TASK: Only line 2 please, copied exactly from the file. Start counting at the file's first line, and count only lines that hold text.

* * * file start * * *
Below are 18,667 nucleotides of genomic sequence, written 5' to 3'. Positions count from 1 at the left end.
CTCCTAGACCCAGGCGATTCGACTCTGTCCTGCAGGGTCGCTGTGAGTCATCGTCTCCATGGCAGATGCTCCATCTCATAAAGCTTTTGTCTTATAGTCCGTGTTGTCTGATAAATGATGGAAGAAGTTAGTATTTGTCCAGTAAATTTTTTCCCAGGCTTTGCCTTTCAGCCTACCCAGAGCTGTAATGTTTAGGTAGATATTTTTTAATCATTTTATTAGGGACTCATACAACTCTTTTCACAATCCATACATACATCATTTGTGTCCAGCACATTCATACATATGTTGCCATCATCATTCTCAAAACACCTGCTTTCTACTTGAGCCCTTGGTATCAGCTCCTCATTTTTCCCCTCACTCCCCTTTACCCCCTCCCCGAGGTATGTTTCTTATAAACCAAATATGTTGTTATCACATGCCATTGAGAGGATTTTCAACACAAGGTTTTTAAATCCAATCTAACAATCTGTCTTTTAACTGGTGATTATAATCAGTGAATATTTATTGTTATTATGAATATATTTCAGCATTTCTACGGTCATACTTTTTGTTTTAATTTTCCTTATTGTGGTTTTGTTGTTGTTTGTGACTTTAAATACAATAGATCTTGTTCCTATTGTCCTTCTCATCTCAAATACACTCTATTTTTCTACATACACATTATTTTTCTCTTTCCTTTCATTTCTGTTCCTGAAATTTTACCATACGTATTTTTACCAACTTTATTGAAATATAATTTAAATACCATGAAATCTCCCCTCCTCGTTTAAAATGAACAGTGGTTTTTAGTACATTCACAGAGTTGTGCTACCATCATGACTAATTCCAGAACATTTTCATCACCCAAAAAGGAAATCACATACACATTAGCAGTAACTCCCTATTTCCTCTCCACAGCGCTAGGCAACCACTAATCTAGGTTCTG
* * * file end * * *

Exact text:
CTCCTAGACCCAGGCGATTCGACTCTGTCCTGCAGGGTCGCTGTGAGTCATCGTCTCCATGGCAGATGCTCCATCTCATAAAGCTTTTGTCTTATAGTCCGTGTTGTCTGATAAATGATGGAAGAAGTTAGTATTTGTCCAGTAAATTTTTTCCCAGGCTTTGCCTTTCAGCCTACCCAGAGCTGTAATGTTTAGGTAGATATTTTTTAATCATTTTATTAGGGACTCATACAACTCTTTTCACAATCCATACATACATCATTTGTGTCCAGCACATTCATACATATGTTGCCATCATCATTCTCAAAACACCTGCTTTCTACTTGAGCCCTTGGTATCAGCTCCTCATTTTTCCCCTCACTCCCCTTTACCCCCTCCCCGAGGTATGTTTCTTATAAACCAAATATGTTGTTATCACATGCCATTGAGAGGATTTTCAACACAAGGTTTTTAAATCCAATCTAACAATCTGTCTTTTAACTGGTGATTATAATCAGTGAATATTTATTGTTATTATGAATATATTTCAGCATTTCTACGGTCATACTTTTTGTTTTAATTTTCCTTATTGTGGTTTTGTTGTTGTTTGTGACTTTAAATACAATAGATCTTGTTCCTATTGTCCTTCTCATCTCAAATACACTCTATTTTTCTACATACACATTATTTTTCTCTTTCCTTTCATTTCTGTTCCTGAAATTTTACCATACGTATTTTTACCAACTTTATTGAAATATAATTTAAATACCATGAAATCTCCCCTCCTCGTTTAAAATGAACAGTGGTTTTTAGTACATTCACAGAGTTGTGCTACCATCATGACTAATTCCAGAACATTTTCATCACCCAAAAAGGAAATCACATACACATTAGCAGTAACTCCCTATTTCCTCTCCACAGCGCTAGGCAACCACTAATCTAGGTTCTG